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The Story

Since the 17th Century, the first wine of Château Margaux has been recognised as being one of the greatest wines in the entire world. It owes its unique qualities to the genius of its terroir as well as to the passionate work of a succession of generations. It’s a remarkable wine that comes from a combination of characteristics that are only rarely found: finesse, elegance, complexity, density, intensity, length and freshness. Although its tannic concentration may be exceptional, it’s rare to detect astringency.  

The great vintages are distinguished by their formidable ability to move us. The lesser vintages give pleasure to wise enthusiasts. They offer the advantage of evolving very rapidly and, reveal, after a few years, instead of power, this subtlety that is the prerogative of great terroirs.  Château Margaux has an extraordinary ability to evolve. Over the years, it has developed a finesse, an aromatic complexity and a remarkable presence on the palate.


Château Margaux has sought to achieve excellence in its wines for over 400 years now through painstaking and necessarily long studies of its terroir, through a constant desire to learn and innovate, by remaining sensitive to demanding markets, and above all through a passionate commitment that has been shared by the families that have succeeded each other at the estate. At the end of the 17th century, it became part of the nascent elite “First Growths” – long before being established officially by the Classification of 1855. Since then, Château Margaux has known fame and fortune, seeing by experience how ephemeral both are.

The estate has 200 acres under vine. Each plot and each variety are treated differently from pruning throughout the growing season. Chateau Margaux’ goal is to nurture and maintain vines for as long as possible, as they believe vines need to reach 20 years of age to produce great wine. The estate is constantly trying to understand through experimentation how to improve soil health and fruit quality. Today, no insecticides are used, there is an important balance of healthy insects to counter pests, and any number of experiments with ploughing, organic farming, and biodynamic applications are ongoing. A final key point to note, Margaux has for the last 30+ years had among the lowest yields in the Medoc.

The wine was aged for 15 months, in 10% new oak and 90% second use barrels. Because of the particularities of the vintage, Cabernet Sauvignon made up an extremely high 88% of the blend, with Merlot only 12% of the blend. Importantly, the wine is held in bottle until ready to drink, which may not mean that vintages are released sequentially.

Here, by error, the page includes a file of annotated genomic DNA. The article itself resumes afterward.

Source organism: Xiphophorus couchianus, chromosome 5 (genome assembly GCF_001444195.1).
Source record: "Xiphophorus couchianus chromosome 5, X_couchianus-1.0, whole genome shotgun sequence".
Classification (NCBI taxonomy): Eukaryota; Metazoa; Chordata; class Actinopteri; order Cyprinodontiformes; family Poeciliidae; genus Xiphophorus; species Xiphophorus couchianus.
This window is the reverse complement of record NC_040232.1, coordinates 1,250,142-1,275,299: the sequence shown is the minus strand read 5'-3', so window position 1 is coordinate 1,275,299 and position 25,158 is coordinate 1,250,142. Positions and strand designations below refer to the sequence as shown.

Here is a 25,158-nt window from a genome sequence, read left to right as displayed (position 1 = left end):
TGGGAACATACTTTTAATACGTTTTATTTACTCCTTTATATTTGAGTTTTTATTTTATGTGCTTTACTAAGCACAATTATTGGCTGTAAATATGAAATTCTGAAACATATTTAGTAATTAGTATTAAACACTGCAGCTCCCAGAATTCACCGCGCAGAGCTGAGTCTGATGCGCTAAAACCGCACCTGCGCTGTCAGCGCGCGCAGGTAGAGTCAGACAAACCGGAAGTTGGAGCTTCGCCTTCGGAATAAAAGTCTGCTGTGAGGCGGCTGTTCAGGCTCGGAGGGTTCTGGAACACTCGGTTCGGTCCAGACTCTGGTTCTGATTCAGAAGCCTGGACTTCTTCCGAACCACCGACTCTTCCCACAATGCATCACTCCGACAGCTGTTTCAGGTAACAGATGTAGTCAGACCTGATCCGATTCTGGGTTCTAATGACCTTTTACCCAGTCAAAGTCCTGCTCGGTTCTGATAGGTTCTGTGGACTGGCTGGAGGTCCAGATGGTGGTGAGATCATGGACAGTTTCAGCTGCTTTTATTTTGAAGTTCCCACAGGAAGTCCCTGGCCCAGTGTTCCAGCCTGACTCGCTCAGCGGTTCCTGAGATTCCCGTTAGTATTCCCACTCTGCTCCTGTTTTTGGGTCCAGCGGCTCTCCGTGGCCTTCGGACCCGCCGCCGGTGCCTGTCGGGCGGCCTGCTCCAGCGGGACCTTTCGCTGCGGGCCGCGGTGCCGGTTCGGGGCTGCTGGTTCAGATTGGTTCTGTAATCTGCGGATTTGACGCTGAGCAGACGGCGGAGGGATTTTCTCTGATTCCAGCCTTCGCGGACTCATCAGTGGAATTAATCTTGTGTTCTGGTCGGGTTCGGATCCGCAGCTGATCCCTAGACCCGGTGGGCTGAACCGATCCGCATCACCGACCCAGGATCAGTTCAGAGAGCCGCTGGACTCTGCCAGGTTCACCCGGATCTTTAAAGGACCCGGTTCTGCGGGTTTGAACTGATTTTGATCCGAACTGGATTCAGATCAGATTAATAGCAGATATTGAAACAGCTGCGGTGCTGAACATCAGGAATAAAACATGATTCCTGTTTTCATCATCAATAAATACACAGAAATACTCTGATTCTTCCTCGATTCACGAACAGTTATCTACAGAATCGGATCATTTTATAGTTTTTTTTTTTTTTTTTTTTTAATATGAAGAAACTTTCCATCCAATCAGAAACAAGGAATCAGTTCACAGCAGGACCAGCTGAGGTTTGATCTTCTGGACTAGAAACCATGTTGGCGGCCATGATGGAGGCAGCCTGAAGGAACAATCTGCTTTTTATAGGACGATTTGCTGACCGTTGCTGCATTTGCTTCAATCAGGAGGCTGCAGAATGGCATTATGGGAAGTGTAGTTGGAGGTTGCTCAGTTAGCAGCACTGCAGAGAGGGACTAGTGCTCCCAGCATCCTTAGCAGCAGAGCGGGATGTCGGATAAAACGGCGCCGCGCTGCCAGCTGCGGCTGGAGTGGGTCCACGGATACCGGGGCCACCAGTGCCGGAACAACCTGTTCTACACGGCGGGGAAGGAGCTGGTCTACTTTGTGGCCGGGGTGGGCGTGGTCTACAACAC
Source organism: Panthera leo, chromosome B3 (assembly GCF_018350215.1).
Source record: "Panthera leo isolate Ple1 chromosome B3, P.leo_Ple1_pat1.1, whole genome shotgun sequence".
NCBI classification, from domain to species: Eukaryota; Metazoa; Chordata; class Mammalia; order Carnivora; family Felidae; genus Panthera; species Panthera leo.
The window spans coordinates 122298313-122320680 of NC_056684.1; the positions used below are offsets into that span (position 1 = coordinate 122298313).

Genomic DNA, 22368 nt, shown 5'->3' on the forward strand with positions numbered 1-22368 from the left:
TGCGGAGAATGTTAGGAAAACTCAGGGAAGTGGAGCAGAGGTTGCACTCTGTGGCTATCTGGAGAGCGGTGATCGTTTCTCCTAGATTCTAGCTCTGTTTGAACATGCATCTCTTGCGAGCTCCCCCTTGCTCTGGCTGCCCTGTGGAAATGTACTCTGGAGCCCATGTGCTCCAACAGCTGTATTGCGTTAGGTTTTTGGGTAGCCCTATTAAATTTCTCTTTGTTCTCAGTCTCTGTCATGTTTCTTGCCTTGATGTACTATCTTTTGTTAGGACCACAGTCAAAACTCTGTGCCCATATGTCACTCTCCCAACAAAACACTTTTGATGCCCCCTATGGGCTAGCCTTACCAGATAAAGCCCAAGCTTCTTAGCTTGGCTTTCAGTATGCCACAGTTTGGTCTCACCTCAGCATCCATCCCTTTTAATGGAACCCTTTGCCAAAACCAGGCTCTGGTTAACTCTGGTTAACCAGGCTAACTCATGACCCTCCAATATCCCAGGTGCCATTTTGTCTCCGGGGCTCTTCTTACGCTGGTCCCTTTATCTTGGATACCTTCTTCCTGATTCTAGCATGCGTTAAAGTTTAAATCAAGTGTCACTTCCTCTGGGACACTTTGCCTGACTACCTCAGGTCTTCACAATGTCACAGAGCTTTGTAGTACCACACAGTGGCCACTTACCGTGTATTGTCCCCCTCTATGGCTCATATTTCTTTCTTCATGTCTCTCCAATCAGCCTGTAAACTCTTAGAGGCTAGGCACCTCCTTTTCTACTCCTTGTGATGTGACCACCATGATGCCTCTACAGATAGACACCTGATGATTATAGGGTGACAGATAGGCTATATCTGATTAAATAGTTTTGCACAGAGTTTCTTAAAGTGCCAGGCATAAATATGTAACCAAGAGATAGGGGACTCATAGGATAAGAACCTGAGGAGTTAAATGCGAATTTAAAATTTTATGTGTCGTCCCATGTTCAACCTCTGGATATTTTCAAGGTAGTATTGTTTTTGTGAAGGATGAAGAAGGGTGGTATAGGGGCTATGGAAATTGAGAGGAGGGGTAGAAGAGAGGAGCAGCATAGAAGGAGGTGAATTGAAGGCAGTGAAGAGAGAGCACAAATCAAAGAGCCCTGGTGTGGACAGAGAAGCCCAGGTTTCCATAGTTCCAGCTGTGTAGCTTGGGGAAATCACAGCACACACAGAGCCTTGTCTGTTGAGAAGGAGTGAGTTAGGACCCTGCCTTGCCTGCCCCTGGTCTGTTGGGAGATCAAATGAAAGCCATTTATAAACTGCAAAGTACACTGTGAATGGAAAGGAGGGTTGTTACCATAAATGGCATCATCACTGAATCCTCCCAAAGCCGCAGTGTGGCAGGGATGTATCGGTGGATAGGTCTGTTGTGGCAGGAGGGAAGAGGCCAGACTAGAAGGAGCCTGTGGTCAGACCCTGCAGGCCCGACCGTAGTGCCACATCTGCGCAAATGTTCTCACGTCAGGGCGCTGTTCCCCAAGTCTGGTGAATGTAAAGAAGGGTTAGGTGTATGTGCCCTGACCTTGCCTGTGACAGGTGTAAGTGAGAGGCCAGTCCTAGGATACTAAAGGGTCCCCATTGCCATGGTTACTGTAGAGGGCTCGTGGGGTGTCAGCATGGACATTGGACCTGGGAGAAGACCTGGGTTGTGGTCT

Wine Information

The 1964 vintage left its mark on the Bordeaux wine region : those wine growers who had finished harvesting before the rain set in, were so relieved that for many years they chose the easy option of always picking early; those producers who harvested after the rain, swore that they would never get caught out again... This great fear pushed many wine growers into rushing the start of picking for many years, which perhaps explains why certain vintages like 1970 and 1975, which were harvested hastily, were a little disappointing. At Château Margaux that year, we rushed slowly... About half of the crop was harvested before the rain, the other half, unfortunately, in the rain and painfully. The incessant rain caused a rapid decline in the health of the crop; the last grapes brought in were severely affected by rot. Château Margaux 1964 carries the trace of this mixed parentage : it is a very good wine, but could have been a great one. Today, it displays a fine, deep, complex bouquet; it is quite long on the palate, it lacks a little density and flesh, but finishes with elegance. To be enjoyed now. (February 2008)

After an early flowering, the summer was very favourable, with hot, dry weather. September was particularly hot, which allowed the grapes to reach an excellent level of ripeness. But as from 5th October, it did not stop raining for three weeks... (The picking began 21st September)


Vintage 1964

Pour beaucoup, le millésime 1964 évoque des images d’une année vraiment unique. C’était cela en Bourgogne, mais pas à Bordeaux, même si le ministre français de l’Agriculture a déclaré que c’était le millésime du siècle à Bordeaux. Il a fait sa déclaration avant que les pluies d’automne ne commencent à tomber. Le millésime a été, en tout cas, très bon, rappelant assez celui de 1962, dont les grandes récoltes produisaient d’excellents vins.

L’hiver doux et humide a été suivi d’un printemps chaud. Les conditions idéales pendant la période de germination sont restées sèches et chaudes tout au long de l’été. Les raisins ont mûri magnifiquement jusqu’au 8 octobre, date à laquelle trois semaines de pluies extrêmement fortes ont pénétré dans Bordeaux, causant les plus grands dégâts dans le Médoc, principalement à Pauillac et Saint-Estèphe. Certains producteurs de la région avaient réussi à ramener toute leur récolte avant les pluies. L’un de ces chanceux était Château Latour. L’un des moins chanceux fut le Château Lynch-Bages, qui finit par récolter le 24 octobre. Ce millésime privilégie cependant les vins de Merlot de la rive droite, qui mûrissent bien avant les pluies. Il y a très peu de vins buvables à l’heure actuelle. Une fois de plus, le Cheval Blanc et le Pétrus s’élèvent au-dessus de l’autre, également en prix. Un développement intéressant en 1964 a été l’acquisition par Mouiex des actions de Pétrus.


Tasting note


Brick red and Healthy


Mature, Opulent, Generous and Round




Mature, Light and Modest





Margaux, Bordeaux
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